Although the majority opinion purports to employ a straightforward application of prior precedent, 36 of the decision’s 55 pages are taken up by separate concurring and dissenting opinions arguing about the continuing validity of Blum’s holding that Title VII does not prohibit discrimination on the basis of sexual orientation.

Judge Pryor concurred in the majority opinion but wrote separately to address the “error” of the position taken by the EEOC and the dissent “that a person who experiences discrimination because of sexual orientation necessarily experiences discrimination for deviating from gender stereotypes.” This position, Judge Pryor argued, is based on “false stereotypes of gay individuals” and a misreading of Price Waterhouse and Glenn.  Those cases were not concerned with whether an employee’s status deviated from the employer’s ideal of what a woman “should be” but instead with claims that an employee’s behavior deviated from a gender stereotype.  Judge Pryor also pointed out that Congress has declined to amend the law to make sexual orientation a protected class.

Judge Rosenbaum concurred in the remand as to the gender non-conformity claim but authored a lengthy dissent from the majority’s rejection of a claim for discrimination based on sexual orientation: “Plain and simple, when a woman alleges, as Evans has, that she has been discriminated against because she is a lesbian, she necessarily alleges that she has been discriminated against because she failed to conform to the employer’s image of what women should be—specifically, that women should be sexually attracted to men only.” This is discrimination “because of . . . sex” under 42 U.S.C. § 2000e-2(a)(1) and therefore violates Title VII.

Reviewing the court’s Title VII jurisprudence before and after Price Waterhouse, the dissent noted Glenn’s statement that Price Waterhouse “eviscerated” the court’s earlier decisions in this area.  Specifically, Price Waterhouse made clear that Title VII prohibited not only discrimination based on ascriptive stereotyping—i.e., the assumption that an employee would conform to an undesired stereotype—but also discrimination based on prescriptive stereotyping—i.e., an employee’s failure to conform to a desired stereotype.  The fact that homosexuality may also be a status or a class does not change the fact that discrimination based on sexual orientation is “discrimination for deviating from a gender stereotype.”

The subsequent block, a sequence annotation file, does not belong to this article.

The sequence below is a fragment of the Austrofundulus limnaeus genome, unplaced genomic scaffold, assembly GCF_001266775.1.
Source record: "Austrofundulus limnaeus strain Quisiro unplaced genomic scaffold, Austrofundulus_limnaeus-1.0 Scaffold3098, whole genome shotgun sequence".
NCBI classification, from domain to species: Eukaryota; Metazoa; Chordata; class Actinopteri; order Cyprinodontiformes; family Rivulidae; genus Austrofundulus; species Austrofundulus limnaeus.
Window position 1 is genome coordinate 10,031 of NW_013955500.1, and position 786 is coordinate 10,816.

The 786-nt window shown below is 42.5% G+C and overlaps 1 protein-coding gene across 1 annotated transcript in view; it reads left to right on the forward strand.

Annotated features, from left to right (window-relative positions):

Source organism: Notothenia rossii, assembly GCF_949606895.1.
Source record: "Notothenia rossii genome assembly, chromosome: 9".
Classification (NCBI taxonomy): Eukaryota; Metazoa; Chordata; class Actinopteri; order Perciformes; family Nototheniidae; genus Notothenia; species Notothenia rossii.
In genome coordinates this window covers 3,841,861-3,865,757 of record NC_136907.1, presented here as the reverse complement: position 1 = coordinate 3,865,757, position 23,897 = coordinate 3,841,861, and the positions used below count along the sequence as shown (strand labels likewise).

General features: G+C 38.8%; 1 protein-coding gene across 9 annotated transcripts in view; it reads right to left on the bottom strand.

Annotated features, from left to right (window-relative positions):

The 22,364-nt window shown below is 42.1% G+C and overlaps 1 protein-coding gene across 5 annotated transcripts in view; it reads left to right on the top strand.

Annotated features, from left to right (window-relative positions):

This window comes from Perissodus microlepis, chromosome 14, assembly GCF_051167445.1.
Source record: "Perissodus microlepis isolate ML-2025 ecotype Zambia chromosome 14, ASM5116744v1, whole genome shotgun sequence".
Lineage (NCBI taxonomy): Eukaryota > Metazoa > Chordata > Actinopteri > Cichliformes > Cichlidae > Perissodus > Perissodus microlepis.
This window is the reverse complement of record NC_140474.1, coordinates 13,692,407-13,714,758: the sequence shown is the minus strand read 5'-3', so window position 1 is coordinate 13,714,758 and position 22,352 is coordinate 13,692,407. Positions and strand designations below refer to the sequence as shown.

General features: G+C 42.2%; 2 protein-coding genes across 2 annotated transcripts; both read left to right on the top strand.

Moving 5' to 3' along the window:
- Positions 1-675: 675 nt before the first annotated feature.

Judge Rosenbaum rejected the concurrence’s “status” versus “behavior” distinction, arguing that it is based on a misreading of Glenn and is not supported by the text of Title VII.  By analogy, Title VII’s prohibition of discrimination “because of . . . religion” “does not allow an employer to discriminate against a non-practicing Catholic for simply being a Catholic any more than it allows an employer to discriminate against a Catholic for coming to work on Ash Wednesday with a cross of ashes on her forehead.”  The dissent also rejected the idea that its position was based on false stereotypes of gay individuals:  “Lesbians are women who are sexually attracted to women.  That’s not a stereotype; it’s a definition.”

The dissent disagreed with the majority’s conclusion that the court was bound to follow Blum, because it was decided before Price Waterhouse “eviscerated” prior Title VII jurisprudence, including Blum.  Moreover, “[o]ur sister circuits’ decisions are not correct” in concluding that Title VII does not protect a man or woman from discrimination because he is gay or she is a lesbian.  It remains to be seen whether the court will accept Judge Rosenbaum’s urging to rehear the case en banc on this issue.

Posted by Stacey Mohr.